Category Archives: Insourcing/municipalization

Lexserv to Temporarily Shut Down While City Takes Over Service

Source: WTVQ, May 8, 2017

A temporary shutdown of the LEXserv online and phone bill payment system has been scheduled as Lexington’s Division of Revenue takes over the service from Greater Cincinnati Water Works. Beginning May 15, the city will manage all LEXserv customer service and billing services, eliminating the need for outsourcing. Officials say some of the many benefits include:

  • City will save taxpayer dollars by moving system in-house;
  • Customer service will be handled by LFUCG staff in Lexington, creating jobs;
  • Payments will be mailed to a Lexington address for processing;
  • New web portal for customers to make payments, review billing. …

JSU Police canceling Calhoun County 911 dispatch service management

Source: Patrick McCreless, The Anniston Star, May 5, 2017

Jacksonville State University police are set to return to in-house dispatch services in July, less than a year after outsourcing those duties in the expectation of improved efficiency. JSU officials now say contracting out the emergency and non-emergency medical calls hasn’t made the dispatch service more efficient. The JSU police will instead use a combination of professional dispatchers and student workers to handle all emergency and non-emergency calls moving forward. JSU police Chief Shawn Giddy sent a letter to Calhoun County 911 Monday stating his department no longer wanted the organization to manage its dispatch services. …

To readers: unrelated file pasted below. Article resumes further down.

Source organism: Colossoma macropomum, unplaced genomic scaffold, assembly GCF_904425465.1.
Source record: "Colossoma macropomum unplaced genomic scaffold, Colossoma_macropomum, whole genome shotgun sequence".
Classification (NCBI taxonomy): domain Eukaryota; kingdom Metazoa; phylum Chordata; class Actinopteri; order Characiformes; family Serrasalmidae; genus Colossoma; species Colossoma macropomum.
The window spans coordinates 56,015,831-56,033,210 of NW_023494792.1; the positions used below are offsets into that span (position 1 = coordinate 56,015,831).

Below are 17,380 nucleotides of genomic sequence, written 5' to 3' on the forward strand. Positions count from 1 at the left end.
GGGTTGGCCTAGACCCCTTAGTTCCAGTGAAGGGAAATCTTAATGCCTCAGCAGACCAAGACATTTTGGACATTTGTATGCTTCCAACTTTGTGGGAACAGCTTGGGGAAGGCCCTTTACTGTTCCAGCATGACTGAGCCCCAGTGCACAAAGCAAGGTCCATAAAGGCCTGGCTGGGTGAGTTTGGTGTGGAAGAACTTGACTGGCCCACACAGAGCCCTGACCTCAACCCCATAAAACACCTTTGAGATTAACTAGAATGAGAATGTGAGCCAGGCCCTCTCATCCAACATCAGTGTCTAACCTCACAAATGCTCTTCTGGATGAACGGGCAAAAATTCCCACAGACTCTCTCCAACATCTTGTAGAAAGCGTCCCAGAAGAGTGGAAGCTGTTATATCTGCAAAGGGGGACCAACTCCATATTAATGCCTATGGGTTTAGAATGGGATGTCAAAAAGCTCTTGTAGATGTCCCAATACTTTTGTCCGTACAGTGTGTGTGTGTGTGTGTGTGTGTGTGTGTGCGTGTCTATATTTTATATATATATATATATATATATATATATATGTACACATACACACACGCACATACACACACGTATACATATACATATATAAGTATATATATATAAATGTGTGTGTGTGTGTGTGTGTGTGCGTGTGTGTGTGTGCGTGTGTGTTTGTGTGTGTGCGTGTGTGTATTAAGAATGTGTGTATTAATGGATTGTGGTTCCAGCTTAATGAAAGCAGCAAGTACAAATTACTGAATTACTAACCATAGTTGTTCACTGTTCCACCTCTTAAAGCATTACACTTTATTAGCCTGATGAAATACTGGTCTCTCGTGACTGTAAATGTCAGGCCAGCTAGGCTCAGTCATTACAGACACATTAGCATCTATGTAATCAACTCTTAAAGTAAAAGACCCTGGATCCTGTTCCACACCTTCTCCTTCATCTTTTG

Amherst TM takes action on elementary schools

Source: Scott Merzbach, Daily Hampshire Gazette, May 4, 2017

Town Meeting unanimously agreed to $15.5 million as the town’s share of a $31.3 million budget for the Amherst-Pelham Regional Schools and $22.5 million budget for the elementary schools. … The budgets also include money to bring the food service program back in-house, which Hazzard said will mean better tasting, less processed, more organic and locally sourced foods. …

Teamsters, city of Pekin agree on yard crew contract

Source: Sharon Woods Harris, Peoria Journal Star, April 28, 2017

An agreement between Teamsters Local 627 and the city of Pekin to bring yard work back in-house has been reached, which could mean a possible savings of more than $100,000 for the city. Pekin City Manager Tony Carson said the agreement only applies to yard workers, not all of the Teamsters in four bargaining units in the city. The yard workers’ contract will become a part of the Teamsters contract that is yet to be reached with all of the bargaining units. He said he cannot discuss the terms of the agreement until then. Pekin Mayor John McCabe said the return of an in-house yard crew is good news. “We talked about this last year and there’s been a lot of concern about the mowing and other work that’s been done over the last couple of years,” McCabe said. “A lot of people thought we should bring it back in-house because we seem to get better results.” … The city hired Golf Green in May 2013 and discontinued the in-house service.

Private prison official says bonuses were paid for cutting costs

Source: Rebecca Boone, Associated Press, February 17, 2017